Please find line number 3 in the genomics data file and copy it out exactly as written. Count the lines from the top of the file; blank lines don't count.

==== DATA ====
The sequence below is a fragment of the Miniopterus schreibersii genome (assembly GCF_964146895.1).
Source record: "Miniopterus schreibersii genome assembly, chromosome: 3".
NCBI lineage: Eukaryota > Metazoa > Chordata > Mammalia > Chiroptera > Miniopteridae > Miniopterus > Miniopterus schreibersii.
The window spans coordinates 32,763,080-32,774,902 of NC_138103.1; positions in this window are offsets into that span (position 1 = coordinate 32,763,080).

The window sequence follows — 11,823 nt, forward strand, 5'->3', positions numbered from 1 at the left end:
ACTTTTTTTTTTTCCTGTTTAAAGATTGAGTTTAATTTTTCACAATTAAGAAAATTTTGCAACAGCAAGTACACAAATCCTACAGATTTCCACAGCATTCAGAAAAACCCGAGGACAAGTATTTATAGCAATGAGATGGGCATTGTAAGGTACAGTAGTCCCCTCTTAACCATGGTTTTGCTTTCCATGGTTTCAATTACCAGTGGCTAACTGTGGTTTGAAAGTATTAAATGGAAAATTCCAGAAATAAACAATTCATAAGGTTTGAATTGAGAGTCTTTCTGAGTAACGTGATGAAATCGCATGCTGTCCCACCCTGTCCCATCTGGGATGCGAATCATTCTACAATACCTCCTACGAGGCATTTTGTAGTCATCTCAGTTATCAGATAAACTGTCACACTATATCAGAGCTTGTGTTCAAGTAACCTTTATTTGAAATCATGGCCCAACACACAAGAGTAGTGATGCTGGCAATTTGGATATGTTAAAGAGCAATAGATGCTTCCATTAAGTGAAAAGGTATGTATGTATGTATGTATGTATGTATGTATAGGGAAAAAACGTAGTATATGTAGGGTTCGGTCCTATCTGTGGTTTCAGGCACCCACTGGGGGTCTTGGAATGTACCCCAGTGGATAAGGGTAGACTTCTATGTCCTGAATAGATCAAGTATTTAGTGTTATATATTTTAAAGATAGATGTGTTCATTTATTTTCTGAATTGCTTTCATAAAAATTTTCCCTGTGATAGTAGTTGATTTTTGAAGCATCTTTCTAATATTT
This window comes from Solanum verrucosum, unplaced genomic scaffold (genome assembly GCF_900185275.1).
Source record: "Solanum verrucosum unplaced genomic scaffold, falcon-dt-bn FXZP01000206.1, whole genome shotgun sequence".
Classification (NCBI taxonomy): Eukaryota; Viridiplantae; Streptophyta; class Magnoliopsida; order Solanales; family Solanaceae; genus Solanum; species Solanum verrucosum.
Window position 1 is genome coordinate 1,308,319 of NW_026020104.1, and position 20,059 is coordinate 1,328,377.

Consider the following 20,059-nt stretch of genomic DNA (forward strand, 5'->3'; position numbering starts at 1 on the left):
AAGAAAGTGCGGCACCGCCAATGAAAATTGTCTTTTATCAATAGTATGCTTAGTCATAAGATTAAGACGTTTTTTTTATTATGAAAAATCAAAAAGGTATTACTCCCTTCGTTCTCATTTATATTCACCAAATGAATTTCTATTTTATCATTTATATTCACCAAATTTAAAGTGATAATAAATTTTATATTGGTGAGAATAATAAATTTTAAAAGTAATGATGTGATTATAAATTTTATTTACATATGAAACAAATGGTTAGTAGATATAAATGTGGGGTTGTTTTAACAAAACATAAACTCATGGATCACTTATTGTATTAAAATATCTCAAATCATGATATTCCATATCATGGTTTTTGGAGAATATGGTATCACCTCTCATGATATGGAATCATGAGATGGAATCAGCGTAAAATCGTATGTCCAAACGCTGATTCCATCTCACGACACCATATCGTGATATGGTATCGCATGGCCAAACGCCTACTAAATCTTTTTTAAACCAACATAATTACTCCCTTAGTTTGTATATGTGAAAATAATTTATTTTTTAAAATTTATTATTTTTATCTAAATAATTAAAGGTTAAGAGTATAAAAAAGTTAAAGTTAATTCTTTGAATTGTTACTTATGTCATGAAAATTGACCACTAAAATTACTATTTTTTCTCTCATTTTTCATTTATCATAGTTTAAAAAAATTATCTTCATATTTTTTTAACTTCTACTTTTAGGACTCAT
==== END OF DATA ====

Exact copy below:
NCBI lineage: Eukaryota > Metazoa > Chordata > Mammalia > Chiroptera > Miniopteridae > Miniopterus > Miniopterus schreibersii.